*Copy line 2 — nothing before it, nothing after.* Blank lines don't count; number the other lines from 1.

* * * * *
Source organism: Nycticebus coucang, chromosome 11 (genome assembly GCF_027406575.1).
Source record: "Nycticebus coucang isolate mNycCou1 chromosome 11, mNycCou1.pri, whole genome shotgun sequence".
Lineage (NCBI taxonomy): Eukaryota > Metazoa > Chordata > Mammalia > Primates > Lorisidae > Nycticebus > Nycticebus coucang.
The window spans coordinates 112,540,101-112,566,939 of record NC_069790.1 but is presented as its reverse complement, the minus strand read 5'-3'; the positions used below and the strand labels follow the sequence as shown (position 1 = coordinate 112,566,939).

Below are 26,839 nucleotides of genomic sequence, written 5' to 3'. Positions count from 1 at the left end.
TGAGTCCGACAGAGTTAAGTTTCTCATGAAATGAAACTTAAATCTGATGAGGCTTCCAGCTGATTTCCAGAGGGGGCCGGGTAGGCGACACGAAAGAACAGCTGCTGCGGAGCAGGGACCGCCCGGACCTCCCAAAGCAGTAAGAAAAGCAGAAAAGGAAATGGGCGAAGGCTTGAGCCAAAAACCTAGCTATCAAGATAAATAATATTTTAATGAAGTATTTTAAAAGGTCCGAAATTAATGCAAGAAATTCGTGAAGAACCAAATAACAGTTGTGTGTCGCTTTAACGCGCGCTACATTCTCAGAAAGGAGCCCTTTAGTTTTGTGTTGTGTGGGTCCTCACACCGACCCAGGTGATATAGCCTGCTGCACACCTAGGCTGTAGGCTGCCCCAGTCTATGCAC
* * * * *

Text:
Source record: "Nycticebus coucang isolate mNycCou1 chromosome 11, mNycCou1.pri, whole genome shotgun sequence".